Koolark Korl Kadjan (Spiritual Return Home) – An exhibition of Carrolup Artwork

Koolark Korl Kadjan (Spiritual Return Home) – An exhibition of Carrolup Artwork

Gemma Robins

Koorlark Korl Kadjan (Spiritual Return Home)
Great Southern Regional Tour
Katanning Art Gallery
19 September – 10 October 2015

The John Curtin Gallery presents the latest exhibition of the historic collection of Carrolup artworks as part of the Koolark Koort Koorliny (Heart Coming Home) Great Southern Regional Tour. These artworks were created by Aboriginal children of the Stolen Generations at the Carrolup Native Settlement’s School between 1946 and 1950.
The exhibition, Koolark Korl Kadjan (Spiritual Return Home), will be held in Katanning from 19 September until 10 October and aims to bring communities together to share their stories and reflect on the events that have occurred throughout Carrolup’s history. Through the exhibition we can begin to understand the sadness of the past and be inspired to work together to achieve healing and enduring reconciliation. We like to invite you, your friends, family and community to visit this very special exhibition.

Curtin AHEAD, a collaborative and innovative outreach program will be running a series of free career and education activities for individuals and community groups from Monday 21 – Friday 25 September. To find out more and get involved visit curtin.edu.au/ahead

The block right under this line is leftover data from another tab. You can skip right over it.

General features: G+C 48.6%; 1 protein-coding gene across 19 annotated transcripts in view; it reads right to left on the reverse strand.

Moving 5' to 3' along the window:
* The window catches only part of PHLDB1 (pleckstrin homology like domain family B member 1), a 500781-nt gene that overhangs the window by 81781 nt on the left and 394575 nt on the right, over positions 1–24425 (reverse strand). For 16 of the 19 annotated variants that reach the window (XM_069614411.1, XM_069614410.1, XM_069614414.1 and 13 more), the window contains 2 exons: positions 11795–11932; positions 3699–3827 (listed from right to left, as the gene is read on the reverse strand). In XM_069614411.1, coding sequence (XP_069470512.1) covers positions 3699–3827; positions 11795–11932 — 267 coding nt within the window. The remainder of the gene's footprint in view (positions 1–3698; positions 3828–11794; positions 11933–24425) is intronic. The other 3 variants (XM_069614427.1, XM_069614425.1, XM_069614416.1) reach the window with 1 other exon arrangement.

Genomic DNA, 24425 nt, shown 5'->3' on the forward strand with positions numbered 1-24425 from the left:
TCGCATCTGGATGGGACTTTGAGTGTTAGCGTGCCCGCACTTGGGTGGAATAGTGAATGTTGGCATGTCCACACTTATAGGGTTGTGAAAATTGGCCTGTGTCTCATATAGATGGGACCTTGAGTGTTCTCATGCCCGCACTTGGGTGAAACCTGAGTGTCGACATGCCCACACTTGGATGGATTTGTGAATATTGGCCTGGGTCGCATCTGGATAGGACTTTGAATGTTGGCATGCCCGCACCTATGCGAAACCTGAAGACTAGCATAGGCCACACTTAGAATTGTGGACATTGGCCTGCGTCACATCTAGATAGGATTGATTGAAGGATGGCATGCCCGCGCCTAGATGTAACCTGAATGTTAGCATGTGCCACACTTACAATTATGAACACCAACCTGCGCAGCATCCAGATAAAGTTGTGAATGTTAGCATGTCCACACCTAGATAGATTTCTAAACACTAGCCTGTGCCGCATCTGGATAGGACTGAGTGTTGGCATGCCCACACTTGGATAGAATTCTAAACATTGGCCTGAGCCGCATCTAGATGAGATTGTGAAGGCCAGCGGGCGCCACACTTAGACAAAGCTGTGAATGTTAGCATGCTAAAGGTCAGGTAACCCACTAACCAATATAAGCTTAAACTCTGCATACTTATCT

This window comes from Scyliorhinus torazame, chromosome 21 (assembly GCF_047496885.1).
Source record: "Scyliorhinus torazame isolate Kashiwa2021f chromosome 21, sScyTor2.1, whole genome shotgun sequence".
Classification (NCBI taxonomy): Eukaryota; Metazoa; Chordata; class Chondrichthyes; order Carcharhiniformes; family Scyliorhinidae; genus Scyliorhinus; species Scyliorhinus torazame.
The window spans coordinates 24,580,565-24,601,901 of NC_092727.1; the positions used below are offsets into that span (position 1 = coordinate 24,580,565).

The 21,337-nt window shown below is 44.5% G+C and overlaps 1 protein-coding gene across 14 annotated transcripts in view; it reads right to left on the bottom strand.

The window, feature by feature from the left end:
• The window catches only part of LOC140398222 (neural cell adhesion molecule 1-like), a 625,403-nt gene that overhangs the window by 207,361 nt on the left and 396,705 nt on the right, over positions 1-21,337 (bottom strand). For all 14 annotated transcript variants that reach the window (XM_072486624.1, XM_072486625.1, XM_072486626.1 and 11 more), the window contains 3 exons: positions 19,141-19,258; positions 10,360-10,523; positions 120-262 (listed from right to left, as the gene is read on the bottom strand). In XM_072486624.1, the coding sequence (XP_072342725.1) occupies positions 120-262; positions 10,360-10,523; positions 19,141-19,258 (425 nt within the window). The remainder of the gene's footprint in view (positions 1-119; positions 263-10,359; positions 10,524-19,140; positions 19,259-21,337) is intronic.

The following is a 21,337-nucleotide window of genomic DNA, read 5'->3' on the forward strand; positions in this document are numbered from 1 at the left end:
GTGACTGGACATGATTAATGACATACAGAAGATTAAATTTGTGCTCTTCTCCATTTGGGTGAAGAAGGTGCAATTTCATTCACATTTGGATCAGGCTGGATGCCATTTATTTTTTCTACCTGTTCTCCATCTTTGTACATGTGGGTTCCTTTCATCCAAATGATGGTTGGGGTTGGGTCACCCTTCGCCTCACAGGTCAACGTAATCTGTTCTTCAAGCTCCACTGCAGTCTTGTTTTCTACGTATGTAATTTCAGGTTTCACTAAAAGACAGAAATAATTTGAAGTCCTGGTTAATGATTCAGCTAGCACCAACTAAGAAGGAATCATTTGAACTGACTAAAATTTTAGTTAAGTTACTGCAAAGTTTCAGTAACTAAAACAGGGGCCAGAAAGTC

For those unable to travel to Katanning, we would like to encourage you to engage with the amazing works and stories of the Carrolup artists and we can assist by supplying an information package on request.

This extraordinary collection of artworks were created as part of an inspired teaching program devised by Carrolup School Headmaster, Mr Noel White, to alleviate the suffering of Aboriginal children, forcibly removed from their parents and incarcerated at The Carrolup Native Settlement in accordance with the Government’s policy of assimilation in the late 1940s. Noel White would take groups of children, aged between 7 and 14, into bushland around the settlement on bushwalks they called ‘rambles’. Returning to the classroom he encouraged the children to simply draw what they saw and although the children had no formal training in art as such, they soon developed striking and distinctive styles that within a few years were receiving universal positive critical acclaim.
For more information visit www.johncurtingallery.curtin.edu.au/carrolup/or to contact gallery@curtin.edu.au.

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